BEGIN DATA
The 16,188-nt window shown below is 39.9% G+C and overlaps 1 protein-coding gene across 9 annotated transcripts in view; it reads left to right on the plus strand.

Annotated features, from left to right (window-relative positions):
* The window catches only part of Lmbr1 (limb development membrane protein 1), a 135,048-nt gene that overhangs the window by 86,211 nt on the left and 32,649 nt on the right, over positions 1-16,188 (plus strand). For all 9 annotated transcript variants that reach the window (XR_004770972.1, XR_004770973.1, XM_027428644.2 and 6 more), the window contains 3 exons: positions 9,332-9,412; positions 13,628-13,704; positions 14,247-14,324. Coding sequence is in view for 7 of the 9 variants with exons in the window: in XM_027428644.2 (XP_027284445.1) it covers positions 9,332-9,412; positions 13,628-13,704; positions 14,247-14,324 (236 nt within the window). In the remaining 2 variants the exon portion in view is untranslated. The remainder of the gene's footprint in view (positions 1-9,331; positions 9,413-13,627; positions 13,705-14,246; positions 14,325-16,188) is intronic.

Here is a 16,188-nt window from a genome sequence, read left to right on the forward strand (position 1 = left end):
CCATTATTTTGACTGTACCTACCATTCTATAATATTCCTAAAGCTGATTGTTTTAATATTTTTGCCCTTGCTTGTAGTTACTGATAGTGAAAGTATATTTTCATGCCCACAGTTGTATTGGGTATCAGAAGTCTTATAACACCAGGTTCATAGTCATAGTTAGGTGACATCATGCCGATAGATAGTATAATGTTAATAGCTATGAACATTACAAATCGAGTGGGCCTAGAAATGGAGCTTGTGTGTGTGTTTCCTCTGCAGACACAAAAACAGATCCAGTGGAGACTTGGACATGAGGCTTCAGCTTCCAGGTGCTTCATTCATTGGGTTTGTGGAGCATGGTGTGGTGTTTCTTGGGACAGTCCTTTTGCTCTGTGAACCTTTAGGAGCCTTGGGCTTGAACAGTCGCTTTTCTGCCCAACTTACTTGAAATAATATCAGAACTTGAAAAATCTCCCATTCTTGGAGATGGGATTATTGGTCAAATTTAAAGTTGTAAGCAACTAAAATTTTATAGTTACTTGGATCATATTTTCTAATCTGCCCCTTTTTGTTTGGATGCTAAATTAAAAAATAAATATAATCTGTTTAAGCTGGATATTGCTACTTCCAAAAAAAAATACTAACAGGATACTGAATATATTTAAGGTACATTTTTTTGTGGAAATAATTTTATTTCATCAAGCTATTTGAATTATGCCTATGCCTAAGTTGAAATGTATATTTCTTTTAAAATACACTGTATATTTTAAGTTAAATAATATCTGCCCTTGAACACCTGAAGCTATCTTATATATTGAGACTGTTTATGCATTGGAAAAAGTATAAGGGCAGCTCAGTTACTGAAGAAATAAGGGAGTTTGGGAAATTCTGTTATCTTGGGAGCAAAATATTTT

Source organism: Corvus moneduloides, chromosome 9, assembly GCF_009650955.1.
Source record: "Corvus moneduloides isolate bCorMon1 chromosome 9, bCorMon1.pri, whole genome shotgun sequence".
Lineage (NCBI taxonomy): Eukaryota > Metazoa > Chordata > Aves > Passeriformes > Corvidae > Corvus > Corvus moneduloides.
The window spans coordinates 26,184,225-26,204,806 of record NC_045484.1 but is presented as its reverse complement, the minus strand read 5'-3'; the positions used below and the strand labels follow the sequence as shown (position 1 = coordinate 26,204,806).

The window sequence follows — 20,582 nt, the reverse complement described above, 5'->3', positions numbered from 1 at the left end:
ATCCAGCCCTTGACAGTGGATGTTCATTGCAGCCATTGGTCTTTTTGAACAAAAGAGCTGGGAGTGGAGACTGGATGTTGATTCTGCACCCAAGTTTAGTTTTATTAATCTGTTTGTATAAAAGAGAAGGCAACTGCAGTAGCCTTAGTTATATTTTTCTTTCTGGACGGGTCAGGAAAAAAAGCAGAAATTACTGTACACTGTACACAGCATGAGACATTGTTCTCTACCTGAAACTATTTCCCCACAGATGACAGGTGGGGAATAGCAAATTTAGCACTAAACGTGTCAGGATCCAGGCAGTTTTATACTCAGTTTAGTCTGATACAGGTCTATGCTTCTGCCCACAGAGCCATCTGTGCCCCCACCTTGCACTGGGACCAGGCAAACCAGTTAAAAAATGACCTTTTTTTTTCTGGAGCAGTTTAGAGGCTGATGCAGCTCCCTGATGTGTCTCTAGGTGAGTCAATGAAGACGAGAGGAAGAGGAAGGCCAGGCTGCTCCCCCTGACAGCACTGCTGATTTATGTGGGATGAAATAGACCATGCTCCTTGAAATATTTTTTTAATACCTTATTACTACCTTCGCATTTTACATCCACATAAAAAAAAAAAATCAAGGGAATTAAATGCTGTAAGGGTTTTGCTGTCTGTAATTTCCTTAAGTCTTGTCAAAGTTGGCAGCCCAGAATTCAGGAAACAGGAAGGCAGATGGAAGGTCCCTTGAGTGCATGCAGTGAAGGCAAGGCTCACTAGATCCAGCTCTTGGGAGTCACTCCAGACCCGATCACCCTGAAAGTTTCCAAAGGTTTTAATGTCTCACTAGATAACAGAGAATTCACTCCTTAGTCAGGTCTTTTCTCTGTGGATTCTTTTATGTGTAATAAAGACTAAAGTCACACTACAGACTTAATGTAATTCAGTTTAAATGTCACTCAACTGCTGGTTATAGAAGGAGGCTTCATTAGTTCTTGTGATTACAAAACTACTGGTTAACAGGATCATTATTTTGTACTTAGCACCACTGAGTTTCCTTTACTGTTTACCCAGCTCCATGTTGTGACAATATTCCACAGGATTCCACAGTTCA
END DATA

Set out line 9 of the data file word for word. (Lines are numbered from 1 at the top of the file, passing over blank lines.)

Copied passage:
The window spans coordinates 26,184,225-26,204,806 of record NC_045484.1 but is presented as its reverse complement, the minus strand read 5'-3'; the positions used below and the strand labels follow the sequence as shown (position 1 = coordinate 26,204,806).